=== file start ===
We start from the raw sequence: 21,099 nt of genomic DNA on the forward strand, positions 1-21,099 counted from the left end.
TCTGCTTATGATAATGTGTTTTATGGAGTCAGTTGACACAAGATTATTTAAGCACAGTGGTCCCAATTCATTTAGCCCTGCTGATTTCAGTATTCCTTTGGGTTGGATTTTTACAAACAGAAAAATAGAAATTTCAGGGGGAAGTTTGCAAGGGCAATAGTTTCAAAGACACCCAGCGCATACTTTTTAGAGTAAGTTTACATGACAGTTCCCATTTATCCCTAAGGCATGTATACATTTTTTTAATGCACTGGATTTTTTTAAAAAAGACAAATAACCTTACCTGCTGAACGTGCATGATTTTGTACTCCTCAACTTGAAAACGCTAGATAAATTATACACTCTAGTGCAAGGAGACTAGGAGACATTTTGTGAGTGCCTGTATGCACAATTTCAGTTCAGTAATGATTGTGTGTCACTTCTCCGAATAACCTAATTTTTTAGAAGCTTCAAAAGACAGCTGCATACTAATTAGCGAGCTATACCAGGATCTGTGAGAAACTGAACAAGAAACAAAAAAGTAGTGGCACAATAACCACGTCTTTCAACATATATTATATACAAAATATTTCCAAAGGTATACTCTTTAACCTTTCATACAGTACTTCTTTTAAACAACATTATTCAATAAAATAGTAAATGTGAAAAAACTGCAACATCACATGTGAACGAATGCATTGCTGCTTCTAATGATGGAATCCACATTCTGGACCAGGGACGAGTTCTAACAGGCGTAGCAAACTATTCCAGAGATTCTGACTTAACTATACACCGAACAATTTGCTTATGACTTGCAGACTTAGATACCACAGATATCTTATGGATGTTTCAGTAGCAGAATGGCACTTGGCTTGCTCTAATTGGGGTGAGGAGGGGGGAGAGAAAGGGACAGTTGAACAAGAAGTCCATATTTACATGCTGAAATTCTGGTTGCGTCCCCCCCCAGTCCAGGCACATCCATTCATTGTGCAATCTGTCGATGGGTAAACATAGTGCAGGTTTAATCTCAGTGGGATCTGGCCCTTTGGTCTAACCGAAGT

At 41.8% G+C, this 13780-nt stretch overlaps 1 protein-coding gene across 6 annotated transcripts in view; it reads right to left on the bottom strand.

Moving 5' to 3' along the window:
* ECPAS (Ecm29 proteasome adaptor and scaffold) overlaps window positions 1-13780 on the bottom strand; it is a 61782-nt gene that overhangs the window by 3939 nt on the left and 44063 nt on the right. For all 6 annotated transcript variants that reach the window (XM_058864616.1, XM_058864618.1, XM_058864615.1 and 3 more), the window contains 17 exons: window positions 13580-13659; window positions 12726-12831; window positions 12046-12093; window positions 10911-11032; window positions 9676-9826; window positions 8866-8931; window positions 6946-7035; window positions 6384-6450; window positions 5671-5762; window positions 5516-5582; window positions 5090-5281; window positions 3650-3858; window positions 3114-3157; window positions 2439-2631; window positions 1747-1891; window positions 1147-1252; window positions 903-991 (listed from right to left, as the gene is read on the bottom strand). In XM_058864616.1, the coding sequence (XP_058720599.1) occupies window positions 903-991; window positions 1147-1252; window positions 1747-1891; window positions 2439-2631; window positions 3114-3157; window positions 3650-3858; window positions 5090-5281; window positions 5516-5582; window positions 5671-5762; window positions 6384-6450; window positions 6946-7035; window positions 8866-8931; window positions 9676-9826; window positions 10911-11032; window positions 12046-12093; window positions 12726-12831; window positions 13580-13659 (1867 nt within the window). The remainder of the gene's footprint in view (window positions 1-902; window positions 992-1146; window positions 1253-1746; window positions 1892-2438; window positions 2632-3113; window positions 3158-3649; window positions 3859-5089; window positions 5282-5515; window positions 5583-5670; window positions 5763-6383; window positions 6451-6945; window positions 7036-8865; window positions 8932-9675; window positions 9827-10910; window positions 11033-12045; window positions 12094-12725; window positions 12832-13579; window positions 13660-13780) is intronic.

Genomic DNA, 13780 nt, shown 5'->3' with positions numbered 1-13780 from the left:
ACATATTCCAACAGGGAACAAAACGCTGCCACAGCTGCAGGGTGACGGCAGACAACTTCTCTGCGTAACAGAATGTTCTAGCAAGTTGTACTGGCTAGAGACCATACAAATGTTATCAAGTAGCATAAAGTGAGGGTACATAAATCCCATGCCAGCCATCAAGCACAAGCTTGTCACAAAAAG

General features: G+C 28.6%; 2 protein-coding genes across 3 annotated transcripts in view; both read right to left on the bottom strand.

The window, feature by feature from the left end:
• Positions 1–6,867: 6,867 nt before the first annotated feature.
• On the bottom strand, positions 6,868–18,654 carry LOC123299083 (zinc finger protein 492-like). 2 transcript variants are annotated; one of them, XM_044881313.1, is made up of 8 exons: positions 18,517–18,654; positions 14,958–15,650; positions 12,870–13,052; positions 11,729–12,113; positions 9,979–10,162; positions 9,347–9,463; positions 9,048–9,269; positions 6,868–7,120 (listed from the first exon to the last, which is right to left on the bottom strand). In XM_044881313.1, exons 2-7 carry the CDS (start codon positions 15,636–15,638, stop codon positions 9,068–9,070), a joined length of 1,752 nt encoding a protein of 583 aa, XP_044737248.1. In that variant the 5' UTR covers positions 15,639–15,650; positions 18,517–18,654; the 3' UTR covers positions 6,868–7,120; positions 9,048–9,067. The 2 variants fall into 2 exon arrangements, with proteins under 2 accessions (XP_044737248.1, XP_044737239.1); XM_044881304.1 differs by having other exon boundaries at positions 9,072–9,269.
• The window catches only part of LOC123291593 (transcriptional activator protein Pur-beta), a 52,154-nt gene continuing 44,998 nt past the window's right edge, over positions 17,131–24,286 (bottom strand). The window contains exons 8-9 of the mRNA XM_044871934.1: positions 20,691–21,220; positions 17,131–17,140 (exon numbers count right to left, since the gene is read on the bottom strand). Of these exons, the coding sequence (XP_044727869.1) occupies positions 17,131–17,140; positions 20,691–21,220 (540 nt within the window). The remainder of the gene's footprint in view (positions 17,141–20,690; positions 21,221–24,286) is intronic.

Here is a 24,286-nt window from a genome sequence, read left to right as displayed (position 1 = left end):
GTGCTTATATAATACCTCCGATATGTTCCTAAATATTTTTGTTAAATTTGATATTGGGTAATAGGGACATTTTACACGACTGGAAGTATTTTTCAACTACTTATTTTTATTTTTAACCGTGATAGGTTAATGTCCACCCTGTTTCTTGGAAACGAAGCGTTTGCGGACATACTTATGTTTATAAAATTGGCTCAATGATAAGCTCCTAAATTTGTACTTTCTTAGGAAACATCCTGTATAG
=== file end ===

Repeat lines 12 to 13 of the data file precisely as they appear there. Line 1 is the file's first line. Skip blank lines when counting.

• The window catches only part of LOC123291593 (transcriptional activator protein Pur-beta), a 52,154-nt gene continuing 44,998 nt past the window's right edge, over positions 17,131–24,286 (bottom strand). The window contains exons 8-9 of the mRNA XM_044871934.1: positions 20,691–21,220; positions 17,131–17,140 (exon numbers count right to left, since the gene is read on the bottom strand). Of these exons, the coding sequence (XP_044727869.1) occupies positions 17,131–17,140; positions 20,691–21,220 (540 nt within the window). The remainder of the gene's footprint in view (positions 17,141–20,690; positions 21,221–24,286) is intronic.

Here is a 24,286-nt window from a genome sequence, read left to right as displayed (position 1 = left end):